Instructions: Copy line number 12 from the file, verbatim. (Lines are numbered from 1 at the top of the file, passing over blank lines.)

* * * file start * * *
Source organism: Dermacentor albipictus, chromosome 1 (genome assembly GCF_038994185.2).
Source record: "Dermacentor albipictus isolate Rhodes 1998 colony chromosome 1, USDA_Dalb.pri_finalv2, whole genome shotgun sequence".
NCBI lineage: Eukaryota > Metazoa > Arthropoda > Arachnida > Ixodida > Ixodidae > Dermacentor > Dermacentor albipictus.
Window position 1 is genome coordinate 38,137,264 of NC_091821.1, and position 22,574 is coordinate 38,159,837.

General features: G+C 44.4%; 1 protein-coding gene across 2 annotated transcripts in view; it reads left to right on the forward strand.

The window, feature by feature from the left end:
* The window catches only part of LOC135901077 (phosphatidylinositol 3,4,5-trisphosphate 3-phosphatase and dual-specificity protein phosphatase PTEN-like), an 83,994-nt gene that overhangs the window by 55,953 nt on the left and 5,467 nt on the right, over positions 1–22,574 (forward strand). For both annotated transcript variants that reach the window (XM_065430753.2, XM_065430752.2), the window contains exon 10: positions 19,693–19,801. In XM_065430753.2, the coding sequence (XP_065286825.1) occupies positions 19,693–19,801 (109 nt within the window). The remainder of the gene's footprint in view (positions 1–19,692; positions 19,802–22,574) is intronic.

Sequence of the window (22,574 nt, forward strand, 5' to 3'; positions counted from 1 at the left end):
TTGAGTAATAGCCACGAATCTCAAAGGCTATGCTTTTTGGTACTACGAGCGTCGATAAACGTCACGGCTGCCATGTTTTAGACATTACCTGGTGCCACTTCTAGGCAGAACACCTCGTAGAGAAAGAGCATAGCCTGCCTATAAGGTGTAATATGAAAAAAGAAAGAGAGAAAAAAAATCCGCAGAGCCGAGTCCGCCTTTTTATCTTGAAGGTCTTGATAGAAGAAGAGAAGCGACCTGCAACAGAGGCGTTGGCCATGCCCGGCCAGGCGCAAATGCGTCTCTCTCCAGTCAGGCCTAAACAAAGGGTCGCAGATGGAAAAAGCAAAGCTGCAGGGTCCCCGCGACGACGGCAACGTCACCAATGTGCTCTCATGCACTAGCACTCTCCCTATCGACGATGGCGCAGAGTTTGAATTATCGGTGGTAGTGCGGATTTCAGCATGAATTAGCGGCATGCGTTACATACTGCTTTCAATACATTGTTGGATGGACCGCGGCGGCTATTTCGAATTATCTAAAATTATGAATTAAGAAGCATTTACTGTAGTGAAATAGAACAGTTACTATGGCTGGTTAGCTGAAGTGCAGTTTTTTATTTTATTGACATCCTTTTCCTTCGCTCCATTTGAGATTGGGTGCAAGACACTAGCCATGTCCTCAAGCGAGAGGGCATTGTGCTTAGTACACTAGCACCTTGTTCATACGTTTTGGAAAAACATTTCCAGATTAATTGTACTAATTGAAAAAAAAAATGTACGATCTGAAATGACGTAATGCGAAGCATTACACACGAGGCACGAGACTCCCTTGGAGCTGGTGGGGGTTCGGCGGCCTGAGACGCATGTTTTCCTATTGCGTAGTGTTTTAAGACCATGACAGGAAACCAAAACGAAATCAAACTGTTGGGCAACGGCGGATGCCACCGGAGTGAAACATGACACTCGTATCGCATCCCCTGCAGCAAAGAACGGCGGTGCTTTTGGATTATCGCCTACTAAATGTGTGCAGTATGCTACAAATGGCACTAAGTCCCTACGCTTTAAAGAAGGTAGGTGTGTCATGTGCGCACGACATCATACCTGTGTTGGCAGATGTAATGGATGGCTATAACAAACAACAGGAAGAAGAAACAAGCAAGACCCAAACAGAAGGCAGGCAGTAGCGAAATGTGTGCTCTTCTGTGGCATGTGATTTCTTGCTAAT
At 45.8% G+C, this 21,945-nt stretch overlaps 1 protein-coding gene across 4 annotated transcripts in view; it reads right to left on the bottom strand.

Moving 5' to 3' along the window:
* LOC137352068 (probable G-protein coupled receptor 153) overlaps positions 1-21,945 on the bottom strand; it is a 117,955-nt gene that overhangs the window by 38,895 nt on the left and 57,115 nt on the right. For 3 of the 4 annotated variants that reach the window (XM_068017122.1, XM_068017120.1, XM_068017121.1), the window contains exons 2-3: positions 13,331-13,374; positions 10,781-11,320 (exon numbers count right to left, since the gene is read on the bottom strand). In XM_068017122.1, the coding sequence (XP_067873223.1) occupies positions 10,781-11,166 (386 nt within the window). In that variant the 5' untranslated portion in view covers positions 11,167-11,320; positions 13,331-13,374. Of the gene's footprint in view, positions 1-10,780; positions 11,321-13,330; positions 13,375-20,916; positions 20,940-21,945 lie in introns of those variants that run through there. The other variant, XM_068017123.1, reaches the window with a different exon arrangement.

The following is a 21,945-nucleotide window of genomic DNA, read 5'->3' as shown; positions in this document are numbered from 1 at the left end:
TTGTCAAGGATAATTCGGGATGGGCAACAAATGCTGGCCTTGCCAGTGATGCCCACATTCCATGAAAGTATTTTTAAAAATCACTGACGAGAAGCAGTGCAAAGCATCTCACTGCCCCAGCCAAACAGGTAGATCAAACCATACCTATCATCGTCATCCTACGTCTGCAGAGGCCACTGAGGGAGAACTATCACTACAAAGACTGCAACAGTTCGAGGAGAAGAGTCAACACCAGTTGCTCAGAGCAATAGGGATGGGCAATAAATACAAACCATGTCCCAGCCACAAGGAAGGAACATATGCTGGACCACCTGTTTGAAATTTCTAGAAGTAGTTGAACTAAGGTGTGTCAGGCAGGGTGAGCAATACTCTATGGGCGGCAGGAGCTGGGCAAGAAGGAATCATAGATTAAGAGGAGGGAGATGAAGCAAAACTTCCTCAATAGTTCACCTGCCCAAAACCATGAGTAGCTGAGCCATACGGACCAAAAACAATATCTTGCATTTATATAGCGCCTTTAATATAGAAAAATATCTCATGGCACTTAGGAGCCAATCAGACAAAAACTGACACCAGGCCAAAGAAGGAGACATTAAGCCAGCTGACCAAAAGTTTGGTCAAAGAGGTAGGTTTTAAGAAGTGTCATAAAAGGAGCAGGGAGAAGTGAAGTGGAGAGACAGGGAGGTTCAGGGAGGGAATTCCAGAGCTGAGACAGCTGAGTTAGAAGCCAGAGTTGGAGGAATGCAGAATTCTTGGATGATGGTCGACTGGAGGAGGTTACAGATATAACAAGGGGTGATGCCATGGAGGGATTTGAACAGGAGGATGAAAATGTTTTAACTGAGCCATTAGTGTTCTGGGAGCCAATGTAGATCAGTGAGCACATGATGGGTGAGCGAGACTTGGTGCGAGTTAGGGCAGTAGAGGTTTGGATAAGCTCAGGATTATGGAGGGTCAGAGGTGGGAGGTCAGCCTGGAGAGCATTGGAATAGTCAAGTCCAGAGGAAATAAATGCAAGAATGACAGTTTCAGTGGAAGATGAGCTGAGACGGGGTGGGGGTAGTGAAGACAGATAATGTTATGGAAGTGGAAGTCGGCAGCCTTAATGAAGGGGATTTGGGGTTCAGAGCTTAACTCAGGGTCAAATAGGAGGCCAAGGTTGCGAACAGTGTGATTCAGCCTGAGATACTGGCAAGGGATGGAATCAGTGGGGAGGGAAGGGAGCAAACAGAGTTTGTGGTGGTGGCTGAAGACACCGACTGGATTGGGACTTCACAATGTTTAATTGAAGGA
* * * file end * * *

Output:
* LOC137352068 (probable G-protein coupled receptor 153) overlaps positions 1-21,945 on the bottom strand; it is a 117,955-nt gene that overhangs the window by 38,895 nt on the left and 57,115 nt on the right. For 3 of the 4 annotated variants that reach the window (XM_068017122.1, XM_068017120.1, XM_068017121.1), the window contains exons 2-3: positions 13,331-13,374; positions 10,781-11,320 (exon numbers count right to left, since the gene is read on the bottom strand). In XM_068017122.1, the coding sequence (XP_067873223.1) occupies positions 10,781-11,166 (386 nt within the window). In that variant the 5' untranslated portion in view covers positions 11,167-11,320; positions 13,331-13,374. Of the gene's footprint in view, positions 1-10,780; positions 11,321-13,330; positions 13,375-20,916; positions 20,940-21,945 lie in introns of those variants that run through there. The other variant, XM_068017123.1, reaches the window with a different exon arrangement.